With the obvious exception of concerts, there are few forms of music more social than a vinyl record. You have a party, you let your friends dig through your collection, and you throw an album on that will drive conversation more than some Spotify playlist thrown on shuffle. I've actually written about this notion before in a somewhat adjacent sense
. Music meant for private consumption has its purpose (as does music that you consume in a more casual way) but it's also an inherently social medium, and the vinyl record is the perfect way to curate that sort of social music experience.
And I'd actually sadly stopped buying as many vinyl records as I was buying when I first bought my turntable cause the opportunities to share that social element of music begin to present themselves less often the older you get. When was the last time you invited a friend over just to listen to music? But sometimes you get lucky, and the people you can share that love of the experiential elements of music with find their way back into your life, and record club/curation service VNYL
is a wonderful tool to orchestrate those moments in your life.
I listen to a LOT of music every year. It comes with the territory of being the Managing Editor of a music site. And that also gives me anxiety about which records do I want to buy. There are so many that I'd like to own that minus my absolute favorites of the year, I get paralyzed from the amount of choices I have at my disposal. VNYL takes that choice anxiety away and delivers a carefully curated record experience driven by your taste.
VNYL is sort of like a hybrid of Netflix and OKCupid for vinyl record lovers. You answer a couple questions about what bands/genres you like, you can connect your Spotify account (and some other social media accounts), answer how willing you are to get adventurous with what records they send you, answer one final question about what you want that month's "theme" to be (I was able to choose between "dinner party" and other basic music ideas as well as artists like Lapsley and Bieber), and then they'll send you three records each month that they think match your tastes/wants. And although one month makes it difficult to judge how consistently excellent VNYL's decisions are, month one was a resounding success.
Here's what I wrote in the (very truncated) favorite bands/albums box that VNYL asks for: "The Beatles, Kid A
, Arcade Fire, A Tribe Called Quest, Kendrick Lamar, Van Morrison, David Bowie, The Shins." And every one of the three records that I was sent fit somewhere in that spectrum of bands that I talked about without feeling like lazy pandering.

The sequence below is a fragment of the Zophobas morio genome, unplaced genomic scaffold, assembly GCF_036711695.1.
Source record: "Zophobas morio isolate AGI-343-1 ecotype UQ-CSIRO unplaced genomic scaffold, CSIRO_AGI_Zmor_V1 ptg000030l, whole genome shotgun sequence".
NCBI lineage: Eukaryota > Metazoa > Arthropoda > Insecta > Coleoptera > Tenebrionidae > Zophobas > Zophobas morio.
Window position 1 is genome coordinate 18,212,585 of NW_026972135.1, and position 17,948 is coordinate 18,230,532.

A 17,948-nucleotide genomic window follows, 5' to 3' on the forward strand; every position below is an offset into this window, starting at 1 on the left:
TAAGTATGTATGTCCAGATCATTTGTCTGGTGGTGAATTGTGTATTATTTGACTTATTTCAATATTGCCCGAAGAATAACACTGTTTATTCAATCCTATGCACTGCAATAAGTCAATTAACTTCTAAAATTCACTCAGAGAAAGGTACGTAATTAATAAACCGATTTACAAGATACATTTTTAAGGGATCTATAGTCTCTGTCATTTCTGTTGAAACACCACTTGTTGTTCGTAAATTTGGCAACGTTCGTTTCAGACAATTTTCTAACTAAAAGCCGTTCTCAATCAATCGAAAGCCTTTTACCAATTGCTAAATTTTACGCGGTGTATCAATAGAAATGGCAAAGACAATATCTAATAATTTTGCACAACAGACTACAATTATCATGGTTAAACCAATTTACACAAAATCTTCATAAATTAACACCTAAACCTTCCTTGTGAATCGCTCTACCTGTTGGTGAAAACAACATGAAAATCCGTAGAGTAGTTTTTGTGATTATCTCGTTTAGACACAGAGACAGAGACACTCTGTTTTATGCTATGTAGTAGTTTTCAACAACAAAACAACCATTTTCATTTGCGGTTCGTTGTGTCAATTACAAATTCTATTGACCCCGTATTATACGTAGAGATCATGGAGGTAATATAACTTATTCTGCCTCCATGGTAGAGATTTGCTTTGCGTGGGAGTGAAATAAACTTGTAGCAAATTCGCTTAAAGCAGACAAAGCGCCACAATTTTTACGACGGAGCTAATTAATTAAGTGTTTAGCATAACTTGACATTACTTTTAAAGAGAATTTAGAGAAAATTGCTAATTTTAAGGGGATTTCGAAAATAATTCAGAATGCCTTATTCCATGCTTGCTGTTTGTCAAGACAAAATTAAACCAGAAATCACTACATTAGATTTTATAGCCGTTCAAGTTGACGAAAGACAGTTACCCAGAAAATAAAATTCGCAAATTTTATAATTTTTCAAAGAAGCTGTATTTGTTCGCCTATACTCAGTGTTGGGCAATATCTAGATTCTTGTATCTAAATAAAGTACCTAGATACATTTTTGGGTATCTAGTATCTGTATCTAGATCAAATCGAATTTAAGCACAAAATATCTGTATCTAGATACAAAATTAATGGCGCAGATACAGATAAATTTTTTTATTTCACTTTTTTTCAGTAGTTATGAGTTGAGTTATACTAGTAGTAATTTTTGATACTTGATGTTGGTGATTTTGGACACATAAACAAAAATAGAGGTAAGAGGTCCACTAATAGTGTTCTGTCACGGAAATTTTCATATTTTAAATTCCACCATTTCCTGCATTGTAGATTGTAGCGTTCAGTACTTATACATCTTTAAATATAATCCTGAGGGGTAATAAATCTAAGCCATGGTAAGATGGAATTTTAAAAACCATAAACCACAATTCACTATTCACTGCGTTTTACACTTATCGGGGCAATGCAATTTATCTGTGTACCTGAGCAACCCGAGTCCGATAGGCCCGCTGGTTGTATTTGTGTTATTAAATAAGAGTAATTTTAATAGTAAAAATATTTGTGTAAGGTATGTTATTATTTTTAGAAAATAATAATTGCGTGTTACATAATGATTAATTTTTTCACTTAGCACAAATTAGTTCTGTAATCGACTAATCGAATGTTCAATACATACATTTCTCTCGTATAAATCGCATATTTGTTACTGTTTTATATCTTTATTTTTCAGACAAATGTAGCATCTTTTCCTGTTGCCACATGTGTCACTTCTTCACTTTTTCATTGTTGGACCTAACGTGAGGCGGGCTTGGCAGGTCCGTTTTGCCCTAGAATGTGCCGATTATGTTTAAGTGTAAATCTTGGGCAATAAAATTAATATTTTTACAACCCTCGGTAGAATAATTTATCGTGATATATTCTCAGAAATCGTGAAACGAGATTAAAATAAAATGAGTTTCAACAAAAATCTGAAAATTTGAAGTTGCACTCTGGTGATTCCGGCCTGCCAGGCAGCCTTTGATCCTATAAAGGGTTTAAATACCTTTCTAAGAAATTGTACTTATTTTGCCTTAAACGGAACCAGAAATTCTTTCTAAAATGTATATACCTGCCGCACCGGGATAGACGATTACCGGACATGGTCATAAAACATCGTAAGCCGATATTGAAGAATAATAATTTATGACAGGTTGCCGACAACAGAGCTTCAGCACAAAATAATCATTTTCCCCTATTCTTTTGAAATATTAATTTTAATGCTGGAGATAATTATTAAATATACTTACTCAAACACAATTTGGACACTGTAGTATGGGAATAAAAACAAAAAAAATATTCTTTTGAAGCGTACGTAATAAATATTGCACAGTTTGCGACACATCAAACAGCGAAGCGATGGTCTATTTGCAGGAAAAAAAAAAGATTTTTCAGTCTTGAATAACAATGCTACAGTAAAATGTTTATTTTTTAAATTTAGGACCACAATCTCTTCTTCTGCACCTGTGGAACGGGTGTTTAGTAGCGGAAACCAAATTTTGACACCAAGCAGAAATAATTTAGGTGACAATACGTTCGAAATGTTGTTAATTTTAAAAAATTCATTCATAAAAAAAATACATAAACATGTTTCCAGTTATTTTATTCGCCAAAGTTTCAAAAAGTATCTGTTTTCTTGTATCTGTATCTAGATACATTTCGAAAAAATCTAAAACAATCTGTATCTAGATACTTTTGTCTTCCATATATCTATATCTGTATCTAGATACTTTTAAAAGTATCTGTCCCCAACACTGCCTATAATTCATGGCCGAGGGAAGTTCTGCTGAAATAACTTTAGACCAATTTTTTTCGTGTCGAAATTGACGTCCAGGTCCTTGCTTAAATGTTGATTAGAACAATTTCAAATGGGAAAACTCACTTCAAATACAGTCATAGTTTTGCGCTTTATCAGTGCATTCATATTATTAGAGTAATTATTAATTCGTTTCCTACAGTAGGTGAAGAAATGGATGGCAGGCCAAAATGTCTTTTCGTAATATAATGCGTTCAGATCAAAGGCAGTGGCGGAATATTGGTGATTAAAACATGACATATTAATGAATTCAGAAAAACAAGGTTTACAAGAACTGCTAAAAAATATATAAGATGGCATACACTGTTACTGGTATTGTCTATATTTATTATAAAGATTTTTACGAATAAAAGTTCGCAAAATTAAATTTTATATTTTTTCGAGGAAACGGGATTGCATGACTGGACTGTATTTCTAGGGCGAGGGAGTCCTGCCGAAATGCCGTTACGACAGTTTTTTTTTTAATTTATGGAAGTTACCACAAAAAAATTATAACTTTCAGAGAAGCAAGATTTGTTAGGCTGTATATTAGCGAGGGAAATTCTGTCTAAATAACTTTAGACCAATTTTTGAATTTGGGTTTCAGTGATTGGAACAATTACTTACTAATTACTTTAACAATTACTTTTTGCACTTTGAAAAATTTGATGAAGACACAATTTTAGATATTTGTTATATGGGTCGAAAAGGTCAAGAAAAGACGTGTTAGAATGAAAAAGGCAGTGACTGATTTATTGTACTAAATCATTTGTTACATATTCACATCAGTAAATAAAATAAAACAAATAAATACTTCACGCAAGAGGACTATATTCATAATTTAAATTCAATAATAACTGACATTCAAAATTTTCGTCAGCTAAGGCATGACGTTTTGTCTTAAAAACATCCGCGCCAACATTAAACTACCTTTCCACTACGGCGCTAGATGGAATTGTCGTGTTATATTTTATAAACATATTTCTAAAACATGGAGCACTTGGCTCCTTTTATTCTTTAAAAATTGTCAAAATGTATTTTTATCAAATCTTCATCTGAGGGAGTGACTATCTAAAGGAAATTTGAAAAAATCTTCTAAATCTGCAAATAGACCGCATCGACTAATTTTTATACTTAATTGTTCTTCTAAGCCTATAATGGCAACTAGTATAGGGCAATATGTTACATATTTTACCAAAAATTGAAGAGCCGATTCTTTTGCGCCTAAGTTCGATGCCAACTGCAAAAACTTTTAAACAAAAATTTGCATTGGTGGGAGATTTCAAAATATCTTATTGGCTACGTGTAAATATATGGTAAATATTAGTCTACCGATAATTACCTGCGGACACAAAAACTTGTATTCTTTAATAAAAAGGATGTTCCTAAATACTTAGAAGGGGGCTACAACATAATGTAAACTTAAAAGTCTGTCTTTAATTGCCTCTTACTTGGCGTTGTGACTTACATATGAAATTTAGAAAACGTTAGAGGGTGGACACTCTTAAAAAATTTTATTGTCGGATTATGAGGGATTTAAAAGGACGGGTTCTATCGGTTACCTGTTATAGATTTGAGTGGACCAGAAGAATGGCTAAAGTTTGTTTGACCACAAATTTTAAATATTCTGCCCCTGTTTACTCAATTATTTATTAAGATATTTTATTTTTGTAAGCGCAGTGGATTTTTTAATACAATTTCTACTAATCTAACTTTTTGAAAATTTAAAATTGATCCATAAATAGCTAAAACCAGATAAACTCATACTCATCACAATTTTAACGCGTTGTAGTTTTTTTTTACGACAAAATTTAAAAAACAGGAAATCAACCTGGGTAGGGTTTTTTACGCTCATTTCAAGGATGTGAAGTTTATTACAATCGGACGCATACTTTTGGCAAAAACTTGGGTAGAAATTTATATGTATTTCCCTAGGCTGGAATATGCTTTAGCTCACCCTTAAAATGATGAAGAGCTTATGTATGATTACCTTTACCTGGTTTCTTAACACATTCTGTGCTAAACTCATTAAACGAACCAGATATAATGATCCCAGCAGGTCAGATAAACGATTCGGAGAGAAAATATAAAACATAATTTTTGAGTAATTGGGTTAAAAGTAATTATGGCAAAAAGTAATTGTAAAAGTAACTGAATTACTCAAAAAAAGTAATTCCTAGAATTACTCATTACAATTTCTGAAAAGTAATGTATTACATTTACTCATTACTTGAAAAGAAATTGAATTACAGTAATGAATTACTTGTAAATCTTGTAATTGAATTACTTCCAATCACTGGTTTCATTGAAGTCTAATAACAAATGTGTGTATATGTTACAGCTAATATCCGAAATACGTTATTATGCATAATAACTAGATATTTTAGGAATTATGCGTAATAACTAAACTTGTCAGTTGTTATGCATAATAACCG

The records that I got sent in that initial bundle were Talib Kweli's Train of Thoughts: Lost Lyrics, Rare Releases, and Beautiful B-Sides: Vol. 1
, Caveman's Coco Beware
, and Fool's Gold's Flying Lessons
. Talib Kweli hit the checkmarks of the best of classic and contemporary hip-hop that was implied by Kendrick Lamar and A Tribe Called Quest but with a delightfully unconventional package of B-Sides. Caveman lives in the baroque indie pop roots of Arcade Fire & the Shins, and Fool's Gold also fit comfortably within the realm of established indie rock while having depths and layers that were surprising in the best way.
These records were an opportunity for my roommates and I to hang out in our living room and listen to the records and discuss the things that we loved about music. The Talib Kweli record reminded us that not only was Talib Kweli one of the best rappers of the last twenty years (his album of B-sides is better than half the actual records I heard last year) but that he was from the same part of Brooklyn our apartment is in (Park Slope). It made me throw on the Black Star album once we finished Kweli's solo record.
In a completely coincidental moment, the Caveman record arrived just as I discovered that we here at Baeble were going to be shooting the Brooklyn rockers at a studio session in Austin, TX, during SXSW this year, and their understated, lush approach to synths and strings and the indie pop wheelhouse got me excited all over again for the session that we have in the books.
And then there was the most surprising delight of the box which was Fool's Gold's Flying Lessons
. I had never even heard of the band when it wound up in the box that I was sent, but I fell in love pretty much immediately. Imagine if Vampire Weekend were raised by Parliament Funkadelic and then taught how to play guitar by Amadou from Mali world music duo Amadou & Mariam, and you sort of get the gist for how it sounds. One of my roommates had a friend in the house, and he immediately stopped what he was doing to sit down and listen to the rest of the album through. If you've ever needed a psychedelic funk pop world music hybrid in your life, Flying Lessons
and Fool's Gold are it, and you need to listen to them STAT. I've been listening to this album nearly nonstop since.
VNYL's first choices for me are so good that I'm pretty sure I'm going to subscribe for a second month. The service is expensive ($40 a month) but that's actually a pretty solid deal for three new records. That's just significantly more money than I usually spend each month on new records (I must admit my sin that my primary method of music consumption is Spotify and I don't buy physical copies of albums nearly often enough). And who knows, maybe if they continue to impress me with what they think I'll like, I might do a monthly feature diving into the vinyl vault that they send my way.